Irish Times view on US-China trade dispute: ‘Tit for tat’ adds to global uncertainty

Tension carries dangers for Ireland from wider impact on growth in world trade

U.S. President Donald Trump gestures while speaking during the 38th annual National Peace Officers Memorial Day service at the U.S. Capitol in Washington, D.C., U.S., on Wednesday, May 15, 2019. Trump is poised to delay a decision by up to six months to impose auto tariffs to avoid blowing up negotiations with the EU and Japan and further antagonizing allies as he ramps up his trade war with China, according to people close to the discussions. Photographer: Kevin Dietsch/Pool via Bloomberg

U.S. President Donald Trump gestures while speaking during the 38th annual National Peace Officers Memorial Day service at the U.S. Capitol in Washington, D.C., U.S., on Wednesday, May 15, 2019. Trump is poised to delay a decision by up to six months to impose auto tariffs to avoid blowing up negotiations with the EU and Japan and further antagonizing allies as he ramps up his trade war with China, according to people close to the discussions. Photographer: Kevin Dietsch/Pool via Bloomberg

 

The latest moves in the trade dispute between the US and China represent a worrying escalation. Whatever the underlying issues, trying to solve them by imposing tariffs on such a wide scale is a dangerous tactic which threatens to turn the slowdown in developed economies into something worse.

The origin of the dispute goes back to President Trump’s election campaign and his promises to take a tougher line on trade, particularly with China. The US may indeed have some legitimate gripes with China in areas such as intellectual property and state subsidies, but Trump was also trying to play into a wider agenda of dissatisfaction with stagnant living standards and growing scepticism about globalisation.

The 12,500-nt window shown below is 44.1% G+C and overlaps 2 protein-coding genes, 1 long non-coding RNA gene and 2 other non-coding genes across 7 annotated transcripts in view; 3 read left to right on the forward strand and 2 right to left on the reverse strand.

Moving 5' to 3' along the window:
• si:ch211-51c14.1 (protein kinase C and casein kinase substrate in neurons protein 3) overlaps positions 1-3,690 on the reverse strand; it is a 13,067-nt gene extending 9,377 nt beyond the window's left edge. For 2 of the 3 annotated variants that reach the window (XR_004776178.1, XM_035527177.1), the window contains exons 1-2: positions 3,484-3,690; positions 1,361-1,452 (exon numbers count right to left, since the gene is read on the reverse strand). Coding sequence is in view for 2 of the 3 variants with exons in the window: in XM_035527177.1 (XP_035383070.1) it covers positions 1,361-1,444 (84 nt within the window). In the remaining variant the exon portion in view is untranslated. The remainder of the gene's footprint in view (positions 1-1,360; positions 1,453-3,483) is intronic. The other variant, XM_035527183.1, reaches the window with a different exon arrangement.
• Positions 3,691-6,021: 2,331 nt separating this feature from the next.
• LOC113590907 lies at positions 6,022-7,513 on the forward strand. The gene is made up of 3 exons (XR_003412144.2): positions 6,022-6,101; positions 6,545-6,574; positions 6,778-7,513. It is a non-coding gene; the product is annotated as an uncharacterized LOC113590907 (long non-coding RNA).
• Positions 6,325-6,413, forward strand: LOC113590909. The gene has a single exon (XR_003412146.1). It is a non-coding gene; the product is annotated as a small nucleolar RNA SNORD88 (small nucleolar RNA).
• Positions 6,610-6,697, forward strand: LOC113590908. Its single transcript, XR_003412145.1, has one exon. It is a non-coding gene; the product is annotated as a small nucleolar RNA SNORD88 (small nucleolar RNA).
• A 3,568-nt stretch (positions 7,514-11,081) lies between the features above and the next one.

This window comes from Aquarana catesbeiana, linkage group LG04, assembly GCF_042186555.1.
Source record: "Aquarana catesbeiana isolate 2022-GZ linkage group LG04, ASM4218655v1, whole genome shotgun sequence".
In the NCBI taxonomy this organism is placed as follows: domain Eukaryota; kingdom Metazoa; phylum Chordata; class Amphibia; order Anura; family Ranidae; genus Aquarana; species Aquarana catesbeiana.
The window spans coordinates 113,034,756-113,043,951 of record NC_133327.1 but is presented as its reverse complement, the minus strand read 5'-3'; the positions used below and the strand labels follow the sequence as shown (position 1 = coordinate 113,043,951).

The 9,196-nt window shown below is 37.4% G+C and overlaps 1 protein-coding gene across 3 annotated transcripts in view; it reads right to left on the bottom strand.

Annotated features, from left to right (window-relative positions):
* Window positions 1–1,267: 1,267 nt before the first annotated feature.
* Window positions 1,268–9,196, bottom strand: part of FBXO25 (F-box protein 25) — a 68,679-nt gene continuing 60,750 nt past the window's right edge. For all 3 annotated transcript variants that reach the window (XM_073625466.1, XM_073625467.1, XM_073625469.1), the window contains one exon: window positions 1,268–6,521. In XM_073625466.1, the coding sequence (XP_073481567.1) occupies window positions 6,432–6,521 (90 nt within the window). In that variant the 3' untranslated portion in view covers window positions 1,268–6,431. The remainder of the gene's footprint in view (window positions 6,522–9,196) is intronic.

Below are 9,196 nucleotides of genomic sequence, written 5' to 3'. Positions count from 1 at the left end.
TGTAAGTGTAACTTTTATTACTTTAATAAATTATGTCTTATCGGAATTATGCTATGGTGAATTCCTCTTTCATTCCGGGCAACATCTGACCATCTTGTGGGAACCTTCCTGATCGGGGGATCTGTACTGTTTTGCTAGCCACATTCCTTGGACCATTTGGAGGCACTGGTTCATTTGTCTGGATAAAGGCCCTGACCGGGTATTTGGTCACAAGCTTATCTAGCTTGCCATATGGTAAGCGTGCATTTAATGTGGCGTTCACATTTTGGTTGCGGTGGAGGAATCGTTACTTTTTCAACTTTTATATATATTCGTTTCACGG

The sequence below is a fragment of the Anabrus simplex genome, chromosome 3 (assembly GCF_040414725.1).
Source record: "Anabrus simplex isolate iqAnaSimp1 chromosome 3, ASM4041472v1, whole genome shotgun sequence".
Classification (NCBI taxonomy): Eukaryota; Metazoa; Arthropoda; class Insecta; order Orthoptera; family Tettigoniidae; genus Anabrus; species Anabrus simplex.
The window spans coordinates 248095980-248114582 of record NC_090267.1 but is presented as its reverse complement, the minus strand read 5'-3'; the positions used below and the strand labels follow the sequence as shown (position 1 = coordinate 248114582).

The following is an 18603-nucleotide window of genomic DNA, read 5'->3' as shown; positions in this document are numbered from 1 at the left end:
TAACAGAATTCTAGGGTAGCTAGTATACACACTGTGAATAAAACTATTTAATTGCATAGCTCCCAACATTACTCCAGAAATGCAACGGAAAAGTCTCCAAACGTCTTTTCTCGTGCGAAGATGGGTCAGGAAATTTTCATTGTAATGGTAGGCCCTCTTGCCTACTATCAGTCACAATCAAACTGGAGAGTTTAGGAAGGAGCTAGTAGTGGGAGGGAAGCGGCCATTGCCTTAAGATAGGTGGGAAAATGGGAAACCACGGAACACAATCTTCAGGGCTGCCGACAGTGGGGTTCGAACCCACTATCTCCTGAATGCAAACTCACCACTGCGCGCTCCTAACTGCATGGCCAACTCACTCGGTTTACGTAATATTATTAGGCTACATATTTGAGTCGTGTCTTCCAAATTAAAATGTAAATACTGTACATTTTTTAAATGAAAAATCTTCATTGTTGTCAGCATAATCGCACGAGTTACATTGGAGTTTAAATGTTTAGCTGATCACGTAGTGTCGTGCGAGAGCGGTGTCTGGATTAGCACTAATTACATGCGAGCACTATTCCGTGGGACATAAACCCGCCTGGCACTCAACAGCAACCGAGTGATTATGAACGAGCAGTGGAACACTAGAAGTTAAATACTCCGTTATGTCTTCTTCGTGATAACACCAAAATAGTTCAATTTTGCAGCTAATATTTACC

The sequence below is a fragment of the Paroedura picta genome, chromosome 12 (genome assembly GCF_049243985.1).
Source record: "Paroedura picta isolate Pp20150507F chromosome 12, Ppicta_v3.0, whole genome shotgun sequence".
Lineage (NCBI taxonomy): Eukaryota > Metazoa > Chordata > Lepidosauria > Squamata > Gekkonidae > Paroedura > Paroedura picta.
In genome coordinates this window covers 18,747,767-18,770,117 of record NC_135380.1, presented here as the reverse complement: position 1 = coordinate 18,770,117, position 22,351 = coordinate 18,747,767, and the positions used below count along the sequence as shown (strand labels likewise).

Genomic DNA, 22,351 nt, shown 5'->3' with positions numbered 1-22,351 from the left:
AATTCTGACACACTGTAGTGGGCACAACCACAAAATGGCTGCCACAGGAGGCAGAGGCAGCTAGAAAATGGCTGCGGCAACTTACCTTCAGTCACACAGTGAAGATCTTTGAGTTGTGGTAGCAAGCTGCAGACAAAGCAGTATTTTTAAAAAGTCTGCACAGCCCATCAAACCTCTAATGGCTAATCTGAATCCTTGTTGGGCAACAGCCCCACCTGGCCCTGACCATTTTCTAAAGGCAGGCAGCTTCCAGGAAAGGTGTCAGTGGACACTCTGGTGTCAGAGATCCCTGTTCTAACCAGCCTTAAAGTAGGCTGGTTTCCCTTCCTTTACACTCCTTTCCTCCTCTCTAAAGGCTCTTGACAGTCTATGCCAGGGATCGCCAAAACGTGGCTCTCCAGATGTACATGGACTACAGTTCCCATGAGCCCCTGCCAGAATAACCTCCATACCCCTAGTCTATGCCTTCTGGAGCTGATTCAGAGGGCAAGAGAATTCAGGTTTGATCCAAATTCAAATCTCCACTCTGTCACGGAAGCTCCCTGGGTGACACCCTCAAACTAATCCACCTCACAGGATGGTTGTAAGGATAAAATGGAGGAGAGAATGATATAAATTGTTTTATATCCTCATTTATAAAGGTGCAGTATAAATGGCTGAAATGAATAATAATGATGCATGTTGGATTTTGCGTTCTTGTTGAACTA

Following the imposition of tit-for-tat tariffs last year, peace broke out and talks got underway between the US and China. The president’s dramatic move to hike tariffs on $200 billion of Chinese imports last Friday, and China’s response with new tariffs on US imports, represented a surprise breakdown. Stock markets tumbled.

It remains to be seen if talks restart, with a G20 meeting in June seen as a possible location to broker a way forward. However the US president’s move to ban the use of equipment from Chinese mobile company Huawei on US networks – and require US companies to get special clearance to sell products to the company – has raised tensions further. The danger now is that, whatever the economic damage, both sides may dig in. China has options to act via its purchases of US goods and its huge holding of US government bonds.

Trade wars do direct economic damage. Contrary to what Trump has claimed, they increase prices for US consumers and for businesses buying intermediate goods. There will also be damaging to the Chinese economy. Tariffs raise costs and cause inefficiency, while any benefit to industries protected is likely to be transient.

The trade tensions also threaten a wider impact on international economic confidence at a time when nervousness already prevails. There are reports that the US president will delay threatened tariffs on car imports from the EU, though the prospect will remain. As the next presidential election comes into view, the risk of further trade aggression from Washington may grow.

This all carries dangers for Ireland, not directly – for the moment anyway – but from the wider impact on growth in world trade. It is also part of a broader story, a disenchantment with globalisation and the unequal spread of benefits, also evident in changes in the international tax arena.

For the moment we must hope that sense prevails and prevents a further escalation in what is becoming a nasty conflict. No one wins in a full-scale trade war, but given the building tensions between Washington and Beijing, this is precisely what is threatened.

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